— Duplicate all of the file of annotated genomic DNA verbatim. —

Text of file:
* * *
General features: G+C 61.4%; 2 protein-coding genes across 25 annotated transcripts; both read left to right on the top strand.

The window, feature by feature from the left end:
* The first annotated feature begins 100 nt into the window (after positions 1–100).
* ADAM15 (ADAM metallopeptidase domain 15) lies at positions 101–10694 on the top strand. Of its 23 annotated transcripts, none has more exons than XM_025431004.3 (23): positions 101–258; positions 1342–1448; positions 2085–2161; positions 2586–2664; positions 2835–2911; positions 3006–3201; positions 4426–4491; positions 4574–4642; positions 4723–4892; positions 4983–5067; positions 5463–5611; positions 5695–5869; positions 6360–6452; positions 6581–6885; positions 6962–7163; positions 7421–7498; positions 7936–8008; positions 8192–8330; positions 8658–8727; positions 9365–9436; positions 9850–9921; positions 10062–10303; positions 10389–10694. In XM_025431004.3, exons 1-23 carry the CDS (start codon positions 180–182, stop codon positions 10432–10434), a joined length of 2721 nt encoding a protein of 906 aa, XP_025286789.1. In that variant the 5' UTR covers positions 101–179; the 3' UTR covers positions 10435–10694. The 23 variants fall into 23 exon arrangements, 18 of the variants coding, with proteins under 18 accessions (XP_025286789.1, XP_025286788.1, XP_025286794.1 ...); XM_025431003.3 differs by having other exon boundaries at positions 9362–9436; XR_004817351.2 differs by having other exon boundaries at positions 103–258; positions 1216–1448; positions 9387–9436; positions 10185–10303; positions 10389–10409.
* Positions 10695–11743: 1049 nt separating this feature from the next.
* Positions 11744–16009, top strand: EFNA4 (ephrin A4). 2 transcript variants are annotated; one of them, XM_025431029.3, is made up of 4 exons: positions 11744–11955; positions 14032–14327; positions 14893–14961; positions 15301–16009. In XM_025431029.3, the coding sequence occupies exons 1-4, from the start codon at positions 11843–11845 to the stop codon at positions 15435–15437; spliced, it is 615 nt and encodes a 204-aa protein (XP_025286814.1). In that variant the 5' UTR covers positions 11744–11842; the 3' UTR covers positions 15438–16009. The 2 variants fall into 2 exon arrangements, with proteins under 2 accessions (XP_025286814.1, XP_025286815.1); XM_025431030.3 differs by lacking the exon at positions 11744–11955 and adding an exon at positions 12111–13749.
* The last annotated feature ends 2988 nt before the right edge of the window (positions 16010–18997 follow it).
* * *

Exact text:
General features: G+C 61.4%; 2 protein-coding genes across 25 annotated transcripts; both read left to right on the top strand.

The window, feature by feature from the left end:
* The first annotated feature begins 100 nt into the window (after positions 1–100).
* ADAM15 (ADAM metallopeptidase domain 15) lies at positions 101–10694 on the top strand. Of its 23 annotated transcripts, none has more exons than XM_025431004.3 (23): positions 101–258; positions 1342–1448; positions 2085–2161; positions 2586–2664; positions 2835–2911; positions 3006–3201; positions 4426–4491; positions 4574–4642; positions 4723–4892; positions 4983–5067; positions 5463–5611; positions 5695–5869; positions 6360–6452; positions 6581–6885; positions 6962–7163; positions 7421–7498; positions 7936–8008; positions 8192–8330; positions 8658–8727; positions 9365–9436; positions 9850–9921; positions 10062–10303; positions 10389–10694. In XM_025431004.3, exons 1-23 carry the CDS (start codon positions 180–182, stop codon positions 10432–10434), a joined length of 2721 nt encoding a protein of 906 aa, XP_025286789.1. In that variant the 5' UTR covers positions 101–179; the 3' UTR covers positions 10435–10694. The 23 variants fall into 23 exon arrangements, 18 of the variants coding, with proteins under 18 accessions (XP_025286789.1, XP_025286788.1, XP_025286794.1 ...); XM_025431003.3 differs by having other exon boundaries at positions 9362–9436; XR_004817351.2 differs by having other exon boundaries at positions 103–258; positions 1216–1448; positions 9387–9436; positions 10185–10303; positions 10389–10409.
* Positions 10695–11743: 1049 nt separating this feature from the next.
* Positions 11744–16009, top strand: EFNA4 (ephrin A4). 2 transcript variants are annotated; one of them, XM_025431029.3, is made up of 4 exons: positions 11744–11955; positions 14032–14327; positions 14893–14961; positions 15301–16009. In XM_025431029.3, the coding sequence occupies exons 1-4, from the start codon at positions 11843–11845 to the stop codon at positions 15435–15437; spliced, it is 615 nt and encodes a 204-aa protein (XP_025286814.1). In that variant the 5' UTR covers positions 11744–11842; the 3' UTR covers positions 15438–16009. The 2 variants fall into 2 exon arrangements, with proteins under 2 accessions (XP_025286814.1, XP_025286815.1); XM_025431030.3 differs by lacking the exon at positions 11744–11955 and adding an exon at positions 12111–13749.
* The last annotated feature ends 2988 nt before the right edge of the window (positions 16010–18997 follow it).